Cuban prosecutor warns dissident leaders against November protests

Actor and playwright Yunior Garcia, 39, leader of the Facebook group called Archipelago speaks with journalists outside the prosecutor's office in Havana, Cuba, October 21, 2021. REUTERS/Alexandre Meneghini

HAVANA (Reuters) - Cuban prosecutors on Thursday summoned dissident leaders from across the country who have called for protests on Nov. 15 over curbs to civil rights, warning them against convening the rallies under penalty of the law.

The protest leaders, organized by a Facebook group called Archipelago, have called on Cubans to demonstrate for the right to peaceful protest and an amnesty for imprisoned government opponents. The group says it has some 20,000 members, many of whom live outside the country.

The Cuban government last week denied permission for the protest, saying Archipelago had links with "subversive organizations" and an "open intention of changing the political system in Cuba."

A Cuban vice-prosecutor, Yaumara Angulo González, told reporters on Thursday that officials issued the fresh warning because the protest leaders had ignored the government and publicly renewed calls for the marches.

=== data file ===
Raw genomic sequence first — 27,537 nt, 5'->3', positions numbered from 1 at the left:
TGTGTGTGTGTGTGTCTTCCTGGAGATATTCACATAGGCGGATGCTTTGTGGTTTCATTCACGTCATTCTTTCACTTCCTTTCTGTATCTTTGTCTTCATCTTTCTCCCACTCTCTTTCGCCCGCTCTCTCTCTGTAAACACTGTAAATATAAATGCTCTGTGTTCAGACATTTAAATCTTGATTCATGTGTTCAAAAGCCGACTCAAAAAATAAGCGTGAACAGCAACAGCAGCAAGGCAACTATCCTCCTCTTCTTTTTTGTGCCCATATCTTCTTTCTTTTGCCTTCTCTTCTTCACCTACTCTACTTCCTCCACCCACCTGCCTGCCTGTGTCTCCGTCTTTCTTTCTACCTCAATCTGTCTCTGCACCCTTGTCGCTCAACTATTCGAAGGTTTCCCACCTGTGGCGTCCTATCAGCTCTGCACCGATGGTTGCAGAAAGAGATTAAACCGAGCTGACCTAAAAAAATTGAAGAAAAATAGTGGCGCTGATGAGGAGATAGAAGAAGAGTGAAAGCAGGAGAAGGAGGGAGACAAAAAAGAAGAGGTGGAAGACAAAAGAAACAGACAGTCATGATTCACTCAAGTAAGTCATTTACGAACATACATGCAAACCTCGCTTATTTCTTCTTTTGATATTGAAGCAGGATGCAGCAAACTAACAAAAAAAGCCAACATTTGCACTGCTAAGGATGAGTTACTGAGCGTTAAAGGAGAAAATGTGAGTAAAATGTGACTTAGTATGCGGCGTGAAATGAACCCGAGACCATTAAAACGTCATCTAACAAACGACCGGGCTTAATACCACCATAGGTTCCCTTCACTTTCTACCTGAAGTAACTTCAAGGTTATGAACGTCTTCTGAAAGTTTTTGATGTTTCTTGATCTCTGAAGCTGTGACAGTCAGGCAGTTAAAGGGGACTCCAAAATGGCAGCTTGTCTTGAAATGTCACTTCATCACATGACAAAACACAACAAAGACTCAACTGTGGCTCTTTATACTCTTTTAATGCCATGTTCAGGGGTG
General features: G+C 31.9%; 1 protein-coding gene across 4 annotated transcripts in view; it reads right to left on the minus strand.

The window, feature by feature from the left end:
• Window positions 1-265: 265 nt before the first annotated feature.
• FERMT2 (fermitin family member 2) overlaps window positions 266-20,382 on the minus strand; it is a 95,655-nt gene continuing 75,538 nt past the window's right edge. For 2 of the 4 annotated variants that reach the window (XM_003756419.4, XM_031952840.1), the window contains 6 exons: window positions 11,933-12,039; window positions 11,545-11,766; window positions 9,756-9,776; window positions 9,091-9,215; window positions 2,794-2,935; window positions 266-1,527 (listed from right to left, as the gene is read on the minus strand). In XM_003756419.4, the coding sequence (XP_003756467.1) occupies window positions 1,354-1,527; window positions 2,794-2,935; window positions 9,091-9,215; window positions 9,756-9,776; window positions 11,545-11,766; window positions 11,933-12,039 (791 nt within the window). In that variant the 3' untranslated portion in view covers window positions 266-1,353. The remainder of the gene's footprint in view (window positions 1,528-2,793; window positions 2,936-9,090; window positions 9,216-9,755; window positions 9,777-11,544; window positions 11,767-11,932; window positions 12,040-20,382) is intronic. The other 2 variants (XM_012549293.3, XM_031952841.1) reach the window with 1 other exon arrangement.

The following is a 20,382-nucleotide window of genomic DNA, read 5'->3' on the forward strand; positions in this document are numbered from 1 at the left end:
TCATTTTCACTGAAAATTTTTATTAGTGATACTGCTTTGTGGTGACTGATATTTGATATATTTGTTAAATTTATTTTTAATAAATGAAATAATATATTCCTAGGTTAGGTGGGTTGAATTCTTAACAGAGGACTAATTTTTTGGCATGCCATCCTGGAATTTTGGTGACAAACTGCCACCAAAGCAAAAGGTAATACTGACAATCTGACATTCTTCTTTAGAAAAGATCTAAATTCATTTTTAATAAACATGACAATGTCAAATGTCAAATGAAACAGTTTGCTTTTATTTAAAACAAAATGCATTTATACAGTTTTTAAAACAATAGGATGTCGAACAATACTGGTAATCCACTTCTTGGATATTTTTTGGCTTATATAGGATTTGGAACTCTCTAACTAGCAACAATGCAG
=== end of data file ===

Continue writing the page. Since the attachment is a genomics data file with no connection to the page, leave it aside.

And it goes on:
Yunior Garcia, the group's leader, told reporters outside the prosecutor's office in Havana that he still planned to march himself on Nov. 15.

"We are not mercenaries, nor are we receiving orders from anyone," said Garcia. "We are openly demonstrating a difference of opinion."

Since Fidel Castro's 1959 revolution, dissident protests have been forbidden on grounds that they were fomented by the United States, but Cuba's new constitution, approved three years ago, opened a space for "legitimate" demonstrations.

Garcia said his march will be "peaceful, civic, with nothing to do with violence."

"This is my personal decision, beyond the threats that I have received today in this building," he said.

The latest tensions come three months after two days of the biggest anti-government demonstrations in decades rocked the Communist-run country in July. They resulted in a flurry of arrests, and well-known government opponents are among those who remain behind bars, some facing long sentences.

Cuban authorities said those arrested were guilty of crimes including public disorder, resisting arrest, and vandalism.

Archipelago's planned protest on Nov. 15 falls on the same day Cuba, an island nation of white sand beaches and coral reefs, plans to reopen to tourism after two years in which it says the all-important industry was hobbled by the coronavirus pandemic and fresh U.S. sanctions.

The protesters had initially planned demonstrations across the country for Nov. 20, but switched the date to Nov. 15 after authorities declared the 20th a "National Defense Day" during which citizens practice preparedness for a U.S. invasion.

(Reporting by Nelson Acosta; Writing by Dave Sherwood; Editing by Daniel Wallis)

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